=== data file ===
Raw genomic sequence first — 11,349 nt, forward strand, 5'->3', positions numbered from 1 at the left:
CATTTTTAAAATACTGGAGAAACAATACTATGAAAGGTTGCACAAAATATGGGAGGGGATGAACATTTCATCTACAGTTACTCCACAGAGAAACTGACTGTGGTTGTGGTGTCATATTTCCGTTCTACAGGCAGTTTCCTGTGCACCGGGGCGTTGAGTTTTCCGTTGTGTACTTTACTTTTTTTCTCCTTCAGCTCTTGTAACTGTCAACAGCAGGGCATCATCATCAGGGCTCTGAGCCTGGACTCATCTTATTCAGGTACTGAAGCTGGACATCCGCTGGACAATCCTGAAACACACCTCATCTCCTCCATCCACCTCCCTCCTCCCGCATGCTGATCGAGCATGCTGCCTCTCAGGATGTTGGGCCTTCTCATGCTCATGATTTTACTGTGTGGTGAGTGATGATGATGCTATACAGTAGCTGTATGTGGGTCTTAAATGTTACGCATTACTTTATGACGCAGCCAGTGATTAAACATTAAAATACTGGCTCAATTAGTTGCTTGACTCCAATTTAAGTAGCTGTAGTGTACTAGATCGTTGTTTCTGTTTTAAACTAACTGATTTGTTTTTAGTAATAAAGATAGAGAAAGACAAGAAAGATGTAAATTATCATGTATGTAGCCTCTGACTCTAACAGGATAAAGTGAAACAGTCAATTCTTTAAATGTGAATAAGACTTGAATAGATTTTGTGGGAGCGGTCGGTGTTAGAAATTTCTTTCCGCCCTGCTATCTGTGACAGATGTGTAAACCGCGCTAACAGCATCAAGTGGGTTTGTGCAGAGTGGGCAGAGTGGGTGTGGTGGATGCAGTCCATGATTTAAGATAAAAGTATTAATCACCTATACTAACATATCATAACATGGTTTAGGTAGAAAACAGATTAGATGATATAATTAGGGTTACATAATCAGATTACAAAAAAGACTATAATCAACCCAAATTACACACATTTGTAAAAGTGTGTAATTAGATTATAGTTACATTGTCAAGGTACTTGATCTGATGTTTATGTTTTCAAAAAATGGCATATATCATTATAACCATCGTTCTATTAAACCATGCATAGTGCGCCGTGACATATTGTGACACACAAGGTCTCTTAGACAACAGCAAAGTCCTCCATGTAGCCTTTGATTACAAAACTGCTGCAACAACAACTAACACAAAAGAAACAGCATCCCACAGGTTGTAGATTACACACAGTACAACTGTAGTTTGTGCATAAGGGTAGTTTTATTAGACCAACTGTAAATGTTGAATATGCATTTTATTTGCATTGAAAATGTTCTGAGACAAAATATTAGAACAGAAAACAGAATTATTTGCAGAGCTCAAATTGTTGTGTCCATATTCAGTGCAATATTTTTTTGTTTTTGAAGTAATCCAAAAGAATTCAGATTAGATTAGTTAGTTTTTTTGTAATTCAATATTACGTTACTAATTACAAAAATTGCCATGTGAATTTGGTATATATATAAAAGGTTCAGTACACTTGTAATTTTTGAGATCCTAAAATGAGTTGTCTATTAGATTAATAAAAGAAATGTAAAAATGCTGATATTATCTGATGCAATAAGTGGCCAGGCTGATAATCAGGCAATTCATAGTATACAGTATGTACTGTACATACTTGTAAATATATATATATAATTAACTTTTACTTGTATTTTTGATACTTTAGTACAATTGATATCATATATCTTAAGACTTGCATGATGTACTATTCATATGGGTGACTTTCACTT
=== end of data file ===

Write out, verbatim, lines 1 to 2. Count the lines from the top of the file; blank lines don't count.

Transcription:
Raw genomic sequence first — 11,349 nt, forward strand, 5'->3', positions numbered from 1 at the left:
CATTTTTAAAATACTGGAGAAACAATACTATGAAAGGTTGCACAAAATATGGGAGGGGATGAACATTTCATCTACAGTTACTCCACAGAGAAACTGACTGTGGTTGTGGTGTCATATTTCCGTTCTACAGGCAGTTTCCTGTGCACCGGGGCGTTGAGTTTTCCGTTGTGTACTTTACTTTTTTTCTCCTTCAGCTCTTGTAACTGTCAACAGCAGGGCATCATCATCAGGGCTCTGAGCCTGGACTCATCTTATTCAGGTACTGAAGCTGGACATCCGCTGGACAATCCTGAAACACACCTCATCTCCTCCATCCACCTCCCTCCTCCCGCATGCTGATCGAGCATGCTGCCTCTCAGGATGTTGGGCCTTCTCATGCTCATGATTTTACTGTGTGGTGAGTGATGATGATGCTATACAGTAGCTGTATGTGGGTCTTAAATGTTACGCATTACTTTATGACGCAGCCAGTGATTAAACATTAAAATACTGGCTCAATTAGTTGCTTGACTCCAATTTAAGTAGCTGTAGTGTACTAGATCGTTGTTTCTGTTTTAAACTAACTGATTTGTTTTTAGTAATAAAGATAGAGAAAGACAAGAAAGATGTAAATTATCATGTATGTAGCCTCTGACTCTAACAGGATAAAGTGAAACAGTCAATTCTTTAAATGTGAATAAGACTTGAATAGATTTTGTGGGAGCGGTCGGTGTTAGAAATTTCTTTCCGCCCTGCTATCTGTGACAGATGTGTAAACCGCGCTAACAGCATCAAGTGGGTTTGTGCAGAGTGGGCAGAGTGGGTGTGGTGGATGCAGTCCATGATTTAAGATAAAAGTATTAATCACCTATACTAACATATCATAACATGGTTTAGGTAGAAAACAGATTAGATGATATAATTAGGGTTACATAATCAGATTACAAAAAAGACTATAATCAACCCAAATTACACACATTTGTAAAAGTGTGTAATTAGATTATAGTTACATTGTCAAGGTACTTGATCTGATGTTTATGTTTTCAAAAAATGGCATATATCATTATAACCATCGTTCTATTAAACCATGCATAGTGCGCCGTGACATATTGTGACACACAAGGTCTCTTAGACAACAGCAAAGTCCTCCATGTAGCCTTTGATTACAAAACTGCTGCAACAACAACTAACACAAAAGAAACAGCATCCCACAGGTTGTAGATTACACACAGTACAACTGTAGTTTGTGCATAAGGGTAGTTTTATTAGACCAACTGTAAATGTTGAATATGCATTTTATTTGCATTGAAAATGTTCTGAGACAAAATATTAGAACAGAAAACAGAATTATTTGCAGAGCTCAAATTGTTGTGTCCATATTCAGTGCAATATTTTTTTGTTTTTGAAGTAATCCAAAAGAATTCAGATTAGATTAGTTAGTTTTTTTGTAATTCAATATTACGTTACTAATTACAAAAATTGCCATGTGAATTTGGTATATATATAAAAGGTTCAGTACACTTGTAATTTTTGAGATCCTAAAATGAGTTGTCTATTAGATTAATAAAAGAAATGTAAAAATGCTGATATTATCTGATGCAATAAGTGGCCAGGCTGATAATCAGGCAATTCATAGTATACAGTATGTACTGTACATACTTGTAAATATATATATATAATTAACTTTTACTTGTATTTTTGATACTTTAGTACAATTGATATCATATATCTTAAGACTTGCATGATGTACTATTCATATGGGTGACTTTCACTT